When you’re an introvert, it may feel as though you’re alone. In reality, most people experience social anxiety sometimes.
Television and movies often make fun of the introvert and celebrate the extrovert. Schools often seem like popularity contests. And in the business world it’s often more whom you know than what you know. Despite how it can seem, though, most people aren’t extroverts. I took a very unscientific poll of an audience I was speaking in front of — out of 225 people, only 3 considered themselves extroverts. Everyone else felt social anxiety and awkwardness at least sometimes.
Friendship is one of those things that make life worth living. Whether you have just one close friend, or several, knowing that there is someone in your life who cares about you and whom you care about can help you through your toughest times. Sometimes, though, maintaining those friendships can be tough. Here are five things you can say that will help keep your friendships alive.
Your friends are great. You love them. If you didn’t, you wouldn’t be friends with them. And when you’re with them, things can get crazy. But that crazy behavior is reserved for them. Sometimes, though, they want to share the stories, and who can blame them? After all, the stories are pretty awesome. They’re funny. They’re colorful. They’re embarrassing. (Okay. Not for me. I’d never do anything embarrassing; I’m perfect, right? Right? . . . Why do I hear crickets?)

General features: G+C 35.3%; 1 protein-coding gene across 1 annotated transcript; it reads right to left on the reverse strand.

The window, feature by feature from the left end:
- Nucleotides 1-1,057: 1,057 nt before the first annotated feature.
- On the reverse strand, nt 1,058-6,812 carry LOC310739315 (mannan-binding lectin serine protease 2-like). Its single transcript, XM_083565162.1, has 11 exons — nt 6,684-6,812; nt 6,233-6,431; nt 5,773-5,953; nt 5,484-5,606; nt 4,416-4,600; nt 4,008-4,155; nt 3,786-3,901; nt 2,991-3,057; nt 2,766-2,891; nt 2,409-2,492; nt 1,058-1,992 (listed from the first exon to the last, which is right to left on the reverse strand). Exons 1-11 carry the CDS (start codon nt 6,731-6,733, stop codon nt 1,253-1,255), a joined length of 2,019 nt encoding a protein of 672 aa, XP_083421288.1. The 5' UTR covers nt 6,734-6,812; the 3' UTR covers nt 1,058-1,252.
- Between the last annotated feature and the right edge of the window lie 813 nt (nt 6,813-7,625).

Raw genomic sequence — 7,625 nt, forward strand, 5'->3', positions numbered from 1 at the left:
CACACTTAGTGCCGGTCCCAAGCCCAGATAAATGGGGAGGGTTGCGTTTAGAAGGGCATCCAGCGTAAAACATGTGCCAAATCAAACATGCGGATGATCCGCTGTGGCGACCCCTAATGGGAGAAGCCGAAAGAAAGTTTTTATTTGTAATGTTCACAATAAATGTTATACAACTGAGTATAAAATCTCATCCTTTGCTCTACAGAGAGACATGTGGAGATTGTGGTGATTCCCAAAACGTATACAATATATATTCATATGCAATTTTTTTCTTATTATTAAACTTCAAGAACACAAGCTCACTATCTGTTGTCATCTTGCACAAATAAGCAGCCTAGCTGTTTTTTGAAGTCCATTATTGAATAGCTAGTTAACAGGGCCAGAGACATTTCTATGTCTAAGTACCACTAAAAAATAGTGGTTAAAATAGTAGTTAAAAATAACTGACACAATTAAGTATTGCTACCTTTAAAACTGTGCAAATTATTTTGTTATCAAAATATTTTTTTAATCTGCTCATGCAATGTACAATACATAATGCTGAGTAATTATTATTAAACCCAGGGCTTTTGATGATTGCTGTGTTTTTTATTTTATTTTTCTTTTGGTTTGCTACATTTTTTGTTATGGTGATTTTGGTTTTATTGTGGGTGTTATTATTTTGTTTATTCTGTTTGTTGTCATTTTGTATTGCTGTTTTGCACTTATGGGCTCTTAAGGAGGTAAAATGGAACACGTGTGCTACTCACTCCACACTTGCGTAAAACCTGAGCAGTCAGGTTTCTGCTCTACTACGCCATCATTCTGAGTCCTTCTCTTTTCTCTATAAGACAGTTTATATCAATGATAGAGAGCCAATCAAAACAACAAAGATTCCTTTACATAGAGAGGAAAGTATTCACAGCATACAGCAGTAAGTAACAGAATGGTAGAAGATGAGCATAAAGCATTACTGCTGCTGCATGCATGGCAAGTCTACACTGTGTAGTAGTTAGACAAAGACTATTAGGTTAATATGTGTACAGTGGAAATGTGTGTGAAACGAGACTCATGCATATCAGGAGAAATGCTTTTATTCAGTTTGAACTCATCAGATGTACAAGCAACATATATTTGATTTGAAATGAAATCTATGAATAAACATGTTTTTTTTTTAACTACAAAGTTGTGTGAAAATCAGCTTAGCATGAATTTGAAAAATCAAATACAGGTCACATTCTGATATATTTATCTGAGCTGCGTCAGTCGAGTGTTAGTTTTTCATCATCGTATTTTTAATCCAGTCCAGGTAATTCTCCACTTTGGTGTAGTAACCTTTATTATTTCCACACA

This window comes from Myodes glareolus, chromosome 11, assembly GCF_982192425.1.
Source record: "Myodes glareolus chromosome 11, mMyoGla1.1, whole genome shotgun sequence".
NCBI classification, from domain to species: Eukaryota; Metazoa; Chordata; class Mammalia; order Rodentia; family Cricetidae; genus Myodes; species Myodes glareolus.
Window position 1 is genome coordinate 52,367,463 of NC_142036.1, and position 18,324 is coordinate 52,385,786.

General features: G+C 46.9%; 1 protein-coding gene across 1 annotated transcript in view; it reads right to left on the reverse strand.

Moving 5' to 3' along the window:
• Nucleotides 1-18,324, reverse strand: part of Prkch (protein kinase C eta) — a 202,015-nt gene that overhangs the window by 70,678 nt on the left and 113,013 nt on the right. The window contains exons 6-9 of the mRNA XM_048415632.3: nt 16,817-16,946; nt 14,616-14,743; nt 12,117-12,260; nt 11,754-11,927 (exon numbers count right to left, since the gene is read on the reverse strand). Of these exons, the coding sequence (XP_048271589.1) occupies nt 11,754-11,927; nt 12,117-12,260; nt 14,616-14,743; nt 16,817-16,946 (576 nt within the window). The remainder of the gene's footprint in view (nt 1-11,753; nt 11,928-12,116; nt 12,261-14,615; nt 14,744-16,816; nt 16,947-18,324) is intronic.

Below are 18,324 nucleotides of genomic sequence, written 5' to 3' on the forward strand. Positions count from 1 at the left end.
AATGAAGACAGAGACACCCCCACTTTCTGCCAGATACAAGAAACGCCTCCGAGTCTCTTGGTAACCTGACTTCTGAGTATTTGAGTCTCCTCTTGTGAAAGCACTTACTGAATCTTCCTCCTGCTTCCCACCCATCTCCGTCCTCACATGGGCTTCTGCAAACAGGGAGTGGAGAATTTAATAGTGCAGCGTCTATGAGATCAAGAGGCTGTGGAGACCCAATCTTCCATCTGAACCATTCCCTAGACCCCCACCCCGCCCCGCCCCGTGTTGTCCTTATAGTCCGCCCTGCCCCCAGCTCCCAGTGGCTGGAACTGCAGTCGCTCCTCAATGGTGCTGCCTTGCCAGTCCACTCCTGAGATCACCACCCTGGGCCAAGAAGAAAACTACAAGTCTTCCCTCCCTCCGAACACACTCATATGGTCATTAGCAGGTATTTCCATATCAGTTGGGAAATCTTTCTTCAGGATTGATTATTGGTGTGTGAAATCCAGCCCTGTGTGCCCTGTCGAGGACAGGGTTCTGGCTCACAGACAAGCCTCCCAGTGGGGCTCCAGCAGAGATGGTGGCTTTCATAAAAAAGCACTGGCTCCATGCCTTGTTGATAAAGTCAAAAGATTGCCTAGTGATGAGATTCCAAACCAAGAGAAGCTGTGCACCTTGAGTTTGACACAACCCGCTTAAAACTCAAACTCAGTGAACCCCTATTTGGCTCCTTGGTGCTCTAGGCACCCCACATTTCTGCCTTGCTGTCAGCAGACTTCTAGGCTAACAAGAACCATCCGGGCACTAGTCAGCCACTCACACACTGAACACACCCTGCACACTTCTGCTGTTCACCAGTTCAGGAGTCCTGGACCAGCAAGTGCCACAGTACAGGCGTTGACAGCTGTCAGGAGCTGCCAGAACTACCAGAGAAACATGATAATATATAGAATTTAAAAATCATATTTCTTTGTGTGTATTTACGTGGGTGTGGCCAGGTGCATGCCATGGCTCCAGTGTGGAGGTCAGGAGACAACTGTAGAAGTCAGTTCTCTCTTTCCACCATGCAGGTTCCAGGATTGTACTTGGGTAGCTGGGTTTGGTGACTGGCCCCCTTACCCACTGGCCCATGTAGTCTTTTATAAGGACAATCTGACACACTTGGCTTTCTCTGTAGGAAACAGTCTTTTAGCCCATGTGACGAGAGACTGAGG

Dale Carnegie is the man to listen to when wanting to learn to make friends. I don’t know why schools don’t teach his principles; we’d all be a lot better off if they did. In his book, How to Win Friends and Influence People, Dale Carnegie outlined several principles for people to follow if they want to make more friends. Here are 4 of his timeless tips. Continue reading →